Faster and slower signals from the skier will let you play around with speed during a run and get it to a place that feels good.
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Post Options Post Options   Thanks (0) Thanks(0)   Quote Poorhouse Quote  Post ReplyReply Direct Link To This Post Posted: July-01-2016 at 10:34pm
She is going to experiment with 1 ski this weekend.

She has experience on 1 ski but can't deep water start.

In my mind the reduced surface area of 1 ski would require a higher speed.
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Post Options Post Options   Thanks (0) Thanks(0)   Quote td_in_nc Quote  Post ReplyReply Direct Link To This Post Posted: July-02-2016 at 8:04am
+1 on the v rope to make getting up on a slalom easier. Even April Cobble suggest them for learning.
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Post Options Post Options   Thanks (0) Thanks(0)   Quote MrMcD Quote  Post ReplyReply Direct Link To This Post Posted: July-02-2016 at 8:39am
When your wife gets up on one ski you will need to increase the boat speed.
I suspect you will need 28 - 30 mph for a single ski.
As mentioned, communicate with hand signals to get the speed right for her.
A thumb up means more speed.
Thumb down = ;less speed
OK sign, speed is good.
One other tip that may help, when your skier is ready to go teach them to say HIT IT.
This means hit the gas, lets go, I m ready.
If they yell GO, that can be dangerous since GO and NO can sound the same. HIT IT is unique and you have less chance of error.
Go have some fun out there, glad you guys are so excited.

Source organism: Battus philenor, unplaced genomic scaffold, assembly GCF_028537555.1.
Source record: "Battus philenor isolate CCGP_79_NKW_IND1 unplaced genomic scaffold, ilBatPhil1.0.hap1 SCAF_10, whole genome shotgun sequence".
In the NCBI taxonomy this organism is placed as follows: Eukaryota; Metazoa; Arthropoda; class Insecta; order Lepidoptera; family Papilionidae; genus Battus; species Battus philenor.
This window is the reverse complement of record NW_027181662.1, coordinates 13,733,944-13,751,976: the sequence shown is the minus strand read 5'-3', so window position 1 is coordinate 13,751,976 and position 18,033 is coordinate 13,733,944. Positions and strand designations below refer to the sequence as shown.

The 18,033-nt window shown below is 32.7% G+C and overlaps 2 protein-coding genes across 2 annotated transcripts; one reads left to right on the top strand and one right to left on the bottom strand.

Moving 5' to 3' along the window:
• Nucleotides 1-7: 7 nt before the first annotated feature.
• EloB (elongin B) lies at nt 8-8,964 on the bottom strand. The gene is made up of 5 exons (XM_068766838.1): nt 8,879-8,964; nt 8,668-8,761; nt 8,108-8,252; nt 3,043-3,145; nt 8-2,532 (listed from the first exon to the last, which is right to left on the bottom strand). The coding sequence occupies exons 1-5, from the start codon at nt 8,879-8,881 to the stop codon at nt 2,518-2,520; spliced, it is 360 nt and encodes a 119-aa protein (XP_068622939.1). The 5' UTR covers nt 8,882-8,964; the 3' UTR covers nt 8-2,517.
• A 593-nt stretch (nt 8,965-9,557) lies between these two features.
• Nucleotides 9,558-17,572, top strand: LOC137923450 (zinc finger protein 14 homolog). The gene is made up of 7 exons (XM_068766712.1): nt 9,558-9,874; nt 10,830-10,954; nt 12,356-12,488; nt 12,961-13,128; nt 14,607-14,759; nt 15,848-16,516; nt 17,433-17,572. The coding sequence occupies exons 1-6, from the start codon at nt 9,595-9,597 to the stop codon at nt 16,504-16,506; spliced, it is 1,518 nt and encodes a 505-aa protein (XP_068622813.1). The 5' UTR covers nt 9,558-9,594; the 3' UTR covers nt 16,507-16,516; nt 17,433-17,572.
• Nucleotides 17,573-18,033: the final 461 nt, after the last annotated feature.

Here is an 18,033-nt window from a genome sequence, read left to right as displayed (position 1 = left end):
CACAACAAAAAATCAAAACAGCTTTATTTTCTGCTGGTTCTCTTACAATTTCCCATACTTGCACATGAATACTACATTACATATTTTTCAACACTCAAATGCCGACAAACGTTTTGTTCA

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Post Options Post Options   Thanks (0) Thanks(0)   Quote Morfoot Quote  Post ReplyReply Direct Link To This Post Posted: July-02-2016 at 8:40am
Originally posted by td_in_nc td_in_nc wrote:

+1 on the v rope to make getting up on a slalom easier. Even April Cobble suggest them for learning.


Bought a nice Slalolm V-handle from her at the Atlanta Boat show last Jan. Got my 17 year old Daughter up with it on the second try. +2 on the training handle.

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Post Options Post Options   Thanks (0) Thanks(0)   Quote 8122pbrainard Quote  Post ReplyReply Direct Link To This Post Posted: July-02-2016 at 8:51am
Originally posted by MrMcD MrMcD wrote:

As mentioned, communicate with hand signals .




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Post Options Post Options   Thanks (0) Thanks(0)   Quote bkhallpass Quote  Post ReplyReply Direct Link To This Post Posted: July-02-2016 at 10:15am
Pics, or it did not happen.

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Post Options Post Options   Thanks (0) Thanks(0)   Quote spiralhelix Quote  Post ReplyReply Direct Link To This Post Posted: July-02-2016 at 11:04am
Awesome job!!!! Also, what a terrible setting to go skiing. Who really wants to look at that beautiful sight all day???   

I think everyone is hitting the nail on the head with instruction. Being a snow skier myself, I feel that that helps get the muscle memory going quicker. As Air206 said, chest up and lean back a little. You want the skis to ride the rollers/wakes like you would with mogals. With your knees bent already, there isn't much room to go and end up pounding them. And constantly hitting rollers tires you out quickly. Not saying you guys do this as the vid wasn't long enough, just remember (if you have to turn around a lot) Make the boat path a dumbbell shape, Not a nascar race track. That way the center of the wake will always be smooth(er).